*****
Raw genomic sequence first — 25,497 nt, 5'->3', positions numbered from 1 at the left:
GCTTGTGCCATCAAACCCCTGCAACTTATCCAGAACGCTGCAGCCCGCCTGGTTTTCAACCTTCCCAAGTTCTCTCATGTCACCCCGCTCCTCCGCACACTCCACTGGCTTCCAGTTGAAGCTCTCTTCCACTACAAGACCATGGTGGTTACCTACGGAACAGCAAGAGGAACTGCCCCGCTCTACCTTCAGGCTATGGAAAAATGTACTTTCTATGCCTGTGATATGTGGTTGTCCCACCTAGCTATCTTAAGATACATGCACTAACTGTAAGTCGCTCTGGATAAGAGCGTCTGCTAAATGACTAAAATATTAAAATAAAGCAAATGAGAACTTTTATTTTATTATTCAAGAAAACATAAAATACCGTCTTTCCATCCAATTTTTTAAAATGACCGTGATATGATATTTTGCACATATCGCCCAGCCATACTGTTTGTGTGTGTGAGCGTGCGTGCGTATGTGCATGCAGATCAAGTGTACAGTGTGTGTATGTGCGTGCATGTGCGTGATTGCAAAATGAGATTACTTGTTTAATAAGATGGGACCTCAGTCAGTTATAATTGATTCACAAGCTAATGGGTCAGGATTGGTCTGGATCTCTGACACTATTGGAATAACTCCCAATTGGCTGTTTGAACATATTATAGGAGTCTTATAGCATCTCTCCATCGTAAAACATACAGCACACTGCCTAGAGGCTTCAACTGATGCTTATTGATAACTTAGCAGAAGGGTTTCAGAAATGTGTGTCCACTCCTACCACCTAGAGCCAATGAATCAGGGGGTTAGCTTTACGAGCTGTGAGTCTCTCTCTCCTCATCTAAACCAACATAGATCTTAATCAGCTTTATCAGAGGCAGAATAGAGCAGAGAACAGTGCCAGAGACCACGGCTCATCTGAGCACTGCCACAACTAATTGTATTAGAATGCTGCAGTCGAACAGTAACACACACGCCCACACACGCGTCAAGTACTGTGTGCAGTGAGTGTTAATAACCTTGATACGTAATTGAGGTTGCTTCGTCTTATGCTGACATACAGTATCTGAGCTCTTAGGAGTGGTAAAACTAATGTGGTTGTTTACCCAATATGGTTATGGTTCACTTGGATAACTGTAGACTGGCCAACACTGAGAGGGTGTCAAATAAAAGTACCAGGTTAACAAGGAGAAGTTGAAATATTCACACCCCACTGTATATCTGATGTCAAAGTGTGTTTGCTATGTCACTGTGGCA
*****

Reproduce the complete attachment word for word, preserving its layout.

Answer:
Raw genomic sequence first — 25,497 nt, 5'->3', positions numbered from 1 at the left:
GCTTGTGCCATCAAACCCCTGCAACTTATCCAGAACGCTGCAGCCCGCCTGGTTTTCAACCTTCCCAAGTTCTCTCATGTCACCCCGCTCCTCCGCACACTCCACTGGCTTCCAGTTGAAGCTCTCTTCCACTACAAGACCATGGTGGTTACCTACGGAACAGCAAGAGGAACTGCCCCGCTCTACCTTCAGGCTATGGAAAAATGTACTTTCTATGCCTGTGATATGTGGTTGTCCCACCTAGCTATCTTAAGATACATGCACTAACTGTAAGTCGCTCTGGATAAGAGCGTCTGCTAAATGACTAAAATATTAAAATAAAGCAAATGAGAACTTTTATTTTATTATTCAAGAAAACATAAAATACCGTCTTTCCATCCAATTTTTTAAAATGACCGTGATATGATATTTTGCACATATCGCCCAGCCATACTGTTTGTGTGTGTGAGCGTGCGTGCGTATGTGCATGCAGATCAAGTGTACAGTGTGTGTATGTGCGTGCATGTGCGTGATTGCAAAATGAGATTACTTGTTTAATAAGATGGGACCTCAGTCAGTTATAATTGATTCACAAGCTAATGGGTCAGGATTGGTCTGGATCTCTGACACTATTGGAATAACTCCCAATTGGCTGTTTGAACATATTATAGGAGTCTTATAGCATCTCTCCATCGTAAAACATACAGCACACTGCCTAGAGGCTTCAACTGATGCTTATTGATAACTTAGCAGAAGGGTTTCAGAAATGTGTGTCCACTCCTACCACCTAGAGCCAATGAATCAGGGGGTTAGCTTTACGAGCTGTGAGTCTCTCTCTCCTCATCTAAACCAACATAGATCTTAATCAGCTTTATCAGAGGCAGAATAGAGCAGAGAACAGTGCCAGAGACCACGGCTCATCTGAGCACTGCCACAACTAATTGTATTAGAATGCTGCAGTCGAACAGTAACACACACGCCCACACACGCGTCAAGTACTGTGTGCAGTGAGTGTTAATAACCTTGATACGTAATTGAGGTTGCTTCGTCTTATGCTGACATACAGTATCTGAGCTCTTAGGAGTGGTAAAACTAATGTGGTTGTTTACCCAATATGGTTATGGTTCACTTGGATAACTGTAGACTGGCCAACACTGAGAGGGTGTCAAATAAAAGTACCAGGTTAACAAGGAGAAGTTGAAATATTCACACCCCACTGTATATCTGATGTCAAAGTGTGTTTGCTATGTCACTGTGGCA